Healthcare fintech PayZen raised $20 million in an equity funding round, led by 7wireVentures, and received a $200 million credit facility from Viola Credit.
Others participating in the equity raise include previous investors SignalFire, Link Ventures and Picus Capital. Lee Shapiro, managing partner at 7wireVentures and former chief financial officer of chronic care management company Livongo, will join PayZen’s board.
The startup announced it had raised $15 million in Series A funding about a year ago, following a more than $5 million seed round in early 2021.
WHAT IT DOES
Founded in 2019, PayZen touts a “care now, pay later” model for healthcare. The startup pays providers for patients’ invoices and then uses artificial intelligence to create individualized repayment plans lasting up to 60 months with no interest or fees.
The startup partners with health systems to integrate its platform into providers’ revenue cycle management systems. Last year, it announced it was working with Danville, Pennsylvania-based Geisinger.
PayZen also offers a debit card that patients can use before they receive healthcare services, like for recurring appointments for chronic conditions or pharmacy spending. It plans to use the capital to scale operations and product development.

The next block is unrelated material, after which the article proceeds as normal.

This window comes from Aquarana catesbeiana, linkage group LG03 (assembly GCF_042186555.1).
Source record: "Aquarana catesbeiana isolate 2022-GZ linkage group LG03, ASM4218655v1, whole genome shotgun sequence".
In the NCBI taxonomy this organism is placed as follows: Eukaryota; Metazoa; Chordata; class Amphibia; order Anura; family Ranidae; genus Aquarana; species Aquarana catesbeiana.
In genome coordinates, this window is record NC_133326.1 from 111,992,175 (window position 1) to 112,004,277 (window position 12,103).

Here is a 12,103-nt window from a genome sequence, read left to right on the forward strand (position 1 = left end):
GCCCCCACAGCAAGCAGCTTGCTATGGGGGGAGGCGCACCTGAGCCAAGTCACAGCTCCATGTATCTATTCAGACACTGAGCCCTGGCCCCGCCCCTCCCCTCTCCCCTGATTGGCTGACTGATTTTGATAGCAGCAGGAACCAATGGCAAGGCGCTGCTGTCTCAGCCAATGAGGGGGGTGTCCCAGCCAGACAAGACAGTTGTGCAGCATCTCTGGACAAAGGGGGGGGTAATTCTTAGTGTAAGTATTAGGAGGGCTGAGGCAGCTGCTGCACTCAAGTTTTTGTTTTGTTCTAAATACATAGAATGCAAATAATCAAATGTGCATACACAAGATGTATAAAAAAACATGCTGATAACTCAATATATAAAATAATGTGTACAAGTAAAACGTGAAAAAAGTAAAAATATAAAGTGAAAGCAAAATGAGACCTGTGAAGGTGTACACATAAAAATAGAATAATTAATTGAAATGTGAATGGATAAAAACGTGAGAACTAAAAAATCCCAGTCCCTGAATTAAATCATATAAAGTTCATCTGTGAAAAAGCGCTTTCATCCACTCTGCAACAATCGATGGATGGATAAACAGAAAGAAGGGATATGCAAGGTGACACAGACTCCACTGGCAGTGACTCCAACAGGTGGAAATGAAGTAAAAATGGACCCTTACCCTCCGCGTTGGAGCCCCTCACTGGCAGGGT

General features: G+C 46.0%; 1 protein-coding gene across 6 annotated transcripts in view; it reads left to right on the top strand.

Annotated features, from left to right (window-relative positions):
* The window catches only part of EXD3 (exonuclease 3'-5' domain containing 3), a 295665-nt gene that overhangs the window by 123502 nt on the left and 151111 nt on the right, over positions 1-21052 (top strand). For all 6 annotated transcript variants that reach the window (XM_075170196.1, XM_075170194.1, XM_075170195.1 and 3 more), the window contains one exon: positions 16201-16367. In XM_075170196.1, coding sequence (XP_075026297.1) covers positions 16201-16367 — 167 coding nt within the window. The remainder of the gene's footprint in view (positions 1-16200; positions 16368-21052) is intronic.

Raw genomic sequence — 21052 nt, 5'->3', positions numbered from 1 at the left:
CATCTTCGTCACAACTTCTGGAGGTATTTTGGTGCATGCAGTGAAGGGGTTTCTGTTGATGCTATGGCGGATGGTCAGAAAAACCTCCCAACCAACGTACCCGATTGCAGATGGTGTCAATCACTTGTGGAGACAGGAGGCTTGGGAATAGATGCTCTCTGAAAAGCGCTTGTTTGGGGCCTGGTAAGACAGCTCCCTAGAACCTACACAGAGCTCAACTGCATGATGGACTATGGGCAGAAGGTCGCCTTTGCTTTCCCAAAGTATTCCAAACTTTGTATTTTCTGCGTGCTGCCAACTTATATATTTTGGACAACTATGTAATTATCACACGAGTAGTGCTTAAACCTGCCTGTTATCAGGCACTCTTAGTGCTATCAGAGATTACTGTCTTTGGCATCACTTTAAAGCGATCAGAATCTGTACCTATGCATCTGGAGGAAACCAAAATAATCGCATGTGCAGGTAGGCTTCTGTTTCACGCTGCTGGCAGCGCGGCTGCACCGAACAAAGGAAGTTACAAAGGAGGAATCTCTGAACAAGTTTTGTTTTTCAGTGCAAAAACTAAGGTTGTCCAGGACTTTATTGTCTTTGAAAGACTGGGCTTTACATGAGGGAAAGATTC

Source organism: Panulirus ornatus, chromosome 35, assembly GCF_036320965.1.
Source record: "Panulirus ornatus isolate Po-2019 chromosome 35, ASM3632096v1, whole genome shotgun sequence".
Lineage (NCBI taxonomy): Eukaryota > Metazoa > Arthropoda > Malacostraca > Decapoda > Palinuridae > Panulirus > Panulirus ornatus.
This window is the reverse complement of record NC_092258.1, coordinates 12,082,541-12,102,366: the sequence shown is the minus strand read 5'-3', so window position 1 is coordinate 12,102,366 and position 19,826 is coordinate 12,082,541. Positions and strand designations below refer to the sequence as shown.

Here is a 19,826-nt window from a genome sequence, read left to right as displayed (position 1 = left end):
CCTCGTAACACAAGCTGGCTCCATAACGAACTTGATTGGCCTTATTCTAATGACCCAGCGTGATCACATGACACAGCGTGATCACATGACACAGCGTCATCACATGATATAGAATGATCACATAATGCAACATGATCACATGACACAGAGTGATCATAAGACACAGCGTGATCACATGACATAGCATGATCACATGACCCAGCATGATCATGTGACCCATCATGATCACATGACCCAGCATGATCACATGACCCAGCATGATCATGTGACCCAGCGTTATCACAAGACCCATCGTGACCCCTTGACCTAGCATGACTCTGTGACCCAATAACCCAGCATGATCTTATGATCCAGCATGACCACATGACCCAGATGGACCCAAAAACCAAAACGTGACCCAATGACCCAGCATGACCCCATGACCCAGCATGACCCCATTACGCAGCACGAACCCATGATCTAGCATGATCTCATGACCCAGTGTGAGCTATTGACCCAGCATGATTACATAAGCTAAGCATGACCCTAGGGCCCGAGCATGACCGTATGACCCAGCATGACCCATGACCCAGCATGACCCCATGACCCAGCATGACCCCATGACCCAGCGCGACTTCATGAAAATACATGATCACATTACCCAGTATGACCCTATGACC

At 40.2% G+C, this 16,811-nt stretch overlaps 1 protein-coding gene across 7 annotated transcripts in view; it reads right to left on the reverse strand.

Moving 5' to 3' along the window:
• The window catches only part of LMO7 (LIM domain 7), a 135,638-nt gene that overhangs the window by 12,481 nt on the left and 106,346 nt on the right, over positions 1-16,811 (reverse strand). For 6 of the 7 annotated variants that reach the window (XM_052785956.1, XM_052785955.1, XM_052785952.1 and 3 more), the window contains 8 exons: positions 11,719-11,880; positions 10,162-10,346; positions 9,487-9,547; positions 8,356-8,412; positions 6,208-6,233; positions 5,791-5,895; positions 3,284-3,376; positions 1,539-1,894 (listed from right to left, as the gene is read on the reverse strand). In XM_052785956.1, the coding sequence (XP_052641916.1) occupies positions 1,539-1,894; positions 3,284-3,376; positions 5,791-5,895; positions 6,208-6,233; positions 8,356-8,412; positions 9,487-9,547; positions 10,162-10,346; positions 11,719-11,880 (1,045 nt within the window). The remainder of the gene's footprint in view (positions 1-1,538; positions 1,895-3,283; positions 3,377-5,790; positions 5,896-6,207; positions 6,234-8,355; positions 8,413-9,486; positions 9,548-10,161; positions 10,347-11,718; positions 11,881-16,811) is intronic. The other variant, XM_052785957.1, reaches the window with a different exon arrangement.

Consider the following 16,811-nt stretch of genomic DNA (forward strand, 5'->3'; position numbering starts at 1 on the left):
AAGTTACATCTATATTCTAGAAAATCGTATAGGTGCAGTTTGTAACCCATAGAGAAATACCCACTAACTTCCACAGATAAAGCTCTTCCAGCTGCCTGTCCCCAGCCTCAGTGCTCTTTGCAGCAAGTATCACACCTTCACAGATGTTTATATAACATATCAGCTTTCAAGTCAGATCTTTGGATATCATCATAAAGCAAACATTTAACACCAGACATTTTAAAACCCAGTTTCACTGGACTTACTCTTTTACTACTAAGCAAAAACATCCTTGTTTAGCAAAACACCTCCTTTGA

“This exciting round is a testament to PayZen’s product innovation and the immense need for more affordable payment options for patients who are trying to pay their medical bills,” PayZen cofounder and CEO Itzik Cohen said in a statement. “Healthcare equity and affordability is a foundational problem in the U.S. Too many Americans have delayed or foregone getting the care they need because they aren’t offered an affordable way to pay. At PayZen, we’re determined to help fix this broken system.”
Healthcare affordability is a major concern in the U.S. According to a survey by the Kaiser Family Foundation, nearly half of U.S. adults say it is very or somewhat difficult for them to afford their healthcare, and one third said they or a member of their household has delayed care due to cost.
A recent Gallup poll found three quarters of respondents gave healthcare affordability in the U.S. a failing grade.
Other health tech companies focused on payment include Cedar, which raised $200 million last year but recently laid off 24% of its workforce; Inbox Health, which scooped up $15 million in Series A funding in 2021; and Cherry Technologies, which received a $50 million credit facility earlier this year.